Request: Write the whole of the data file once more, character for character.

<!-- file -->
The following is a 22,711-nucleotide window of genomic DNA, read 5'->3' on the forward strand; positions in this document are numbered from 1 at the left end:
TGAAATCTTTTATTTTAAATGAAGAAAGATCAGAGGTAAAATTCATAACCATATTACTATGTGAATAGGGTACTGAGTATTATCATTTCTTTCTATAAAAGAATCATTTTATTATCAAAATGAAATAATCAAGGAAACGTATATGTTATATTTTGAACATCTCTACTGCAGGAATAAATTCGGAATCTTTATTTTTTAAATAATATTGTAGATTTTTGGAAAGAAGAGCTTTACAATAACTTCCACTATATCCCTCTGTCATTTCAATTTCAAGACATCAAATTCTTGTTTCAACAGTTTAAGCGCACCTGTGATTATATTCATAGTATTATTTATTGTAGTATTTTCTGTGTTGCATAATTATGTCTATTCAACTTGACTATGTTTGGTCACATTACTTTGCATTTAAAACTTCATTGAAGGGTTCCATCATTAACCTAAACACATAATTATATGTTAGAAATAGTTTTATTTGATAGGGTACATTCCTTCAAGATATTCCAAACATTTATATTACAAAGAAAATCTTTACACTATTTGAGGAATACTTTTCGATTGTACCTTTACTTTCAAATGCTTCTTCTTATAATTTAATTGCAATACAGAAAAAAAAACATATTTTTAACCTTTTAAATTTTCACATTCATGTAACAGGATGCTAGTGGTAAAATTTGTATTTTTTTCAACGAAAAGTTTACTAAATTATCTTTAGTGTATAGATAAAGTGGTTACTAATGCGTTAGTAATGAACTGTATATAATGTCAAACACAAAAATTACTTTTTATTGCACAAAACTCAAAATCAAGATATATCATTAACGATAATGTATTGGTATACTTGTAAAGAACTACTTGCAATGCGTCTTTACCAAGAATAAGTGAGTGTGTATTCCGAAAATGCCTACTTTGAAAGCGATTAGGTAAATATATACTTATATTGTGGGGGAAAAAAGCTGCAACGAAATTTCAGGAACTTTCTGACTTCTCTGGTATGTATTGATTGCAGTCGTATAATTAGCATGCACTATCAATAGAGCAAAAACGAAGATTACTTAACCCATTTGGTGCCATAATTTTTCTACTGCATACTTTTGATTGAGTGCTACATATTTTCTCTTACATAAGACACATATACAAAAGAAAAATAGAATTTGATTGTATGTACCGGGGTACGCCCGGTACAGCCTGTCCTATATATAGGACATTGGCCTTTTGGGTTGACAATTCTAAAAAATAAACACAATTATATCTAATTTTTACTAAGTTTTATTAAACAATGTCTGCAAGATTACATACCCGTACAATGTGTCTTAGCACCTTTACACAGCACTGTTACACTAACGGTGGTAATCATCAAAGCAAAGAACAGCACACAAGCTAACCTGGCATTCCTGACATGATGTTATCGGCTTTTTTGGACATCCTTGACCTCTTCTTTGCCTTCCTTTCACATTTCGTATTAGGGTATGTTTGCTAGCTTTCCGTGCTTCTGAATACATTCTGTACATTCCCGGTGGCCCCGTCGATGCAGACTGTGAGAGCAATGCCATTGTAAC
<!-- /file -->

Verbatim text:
The following is a 22,711-nucleotide window of genomic DNA, read 5'->3' on the forward strand; positions in this document are numbered from 1 at the left end:
TGAAATCTTTTATTTTAAATGAAGAAAGATCAGAGGTAAAATTCATAACCATATTACTATGTGAATAGGGTACTGAGTATTATCATTTCTTTCTATAAAAGAATCATTTTATTATCAAAATGAAATAATCAAGGAAACGTATATGTTATATTTTGAACATCTCTACTGCAGGAATAAATTCGGAATCTTTATTTTTTAAATAATATTGTAGATTTTTGGAAAGAAGAGCTTTACAATAACTTCCACTATATCCCTCTGTCATTTCAATTTCAAGACATCAAATTCTTGTTTCAACAGTTTAAGCGCACCTGTGATTATATTCATAGTATTATTTATTGTAGTATTTTCTGTGTTGCATAATTATGTCTATTCAACTTGACTATGTTTGGTCACATTACTTTGCATTTAAAACTTCATTGAAGGGTTCCATCATTAACCTAAACACATAATTATATGTTAGAAATAGTTTTATTTGATAGGGTACATTCCTTCAAGATATTCCAAACATTTATATTACAAAGAAAATCTTTACACTATTTGAGGAATACTTTTCGATTGTACCTTTACTTTCAAATGCTTCTTCTTATAATTTAATTGCAATACAGAAAAAAAAACATATTTTTAACCTTTTAAATTTTCACATTCATGTAACAGGATGCTAGTGGTAAAATTTGTATTTTTTTCAACGAAAAGTTTACTAAATTATCTTTAGTGTATAGATAAAGTGGTTACTAATGCGTTAGTAATGAACTGTATATAATGTCAAACACAAAAATTACTTTTTATTGCACAAAACTCAAAATCAAGATATATCATTAACGATAATGTATTGGTATACTTGTAAAGAACTACTTGCAATGCGTCTTTACCAAGAATAAGTGAGTGTGTATTCCGAAAATGCCTACTTTGAAAGCGATTAGGTAAATATATACTTATATTGTGGGGGAAAAAAGCTGCAACGAAATTTCAGGAACTTTCTGACTTCTCTGGTATGTATTGATTGCAGTCGTATAATTAGCATGCACTATCAATAGAGCAAAAACGAAGATTACTTAACCCATTTGGTGCCATAATTTTTCTACTGCATACTTTTGATTGAGTGCTACATATTTTCTCTTACATAAGACACATATACAAAAGAAAAATAGAATTTGATTGTATGTACCGGGGTACGCCCGGTACAGCCTGTCCTATATATAGGACATTGGCCTTTTGGGTTGACAATTCTAAAAAATAAACACAATTATATCTAATTTTTACTAAGTTTTATTAAACAATGTCTGCAAGATTACATACCCGTACAATGTGTCTTAGCACCTTTACACAGCACTGTTACACTAACGGTGGTAATCATCAAAGCAAAGAACAGCACACAAGCTAACCTGGCATTCCTGACATGATGTTATCGGCTTTTTTGGACATCCTTGACCTCTTCTTTGCCTTCCTTTCACATTTCGTATTAGGGTATGTTTGCTAGCTTTCCGTGCTTCTGAATACATTCTGTACATTCCCGGTGGCCCCGTCGATGCAGACTGTGAGAGCAATGCCATTGTAAC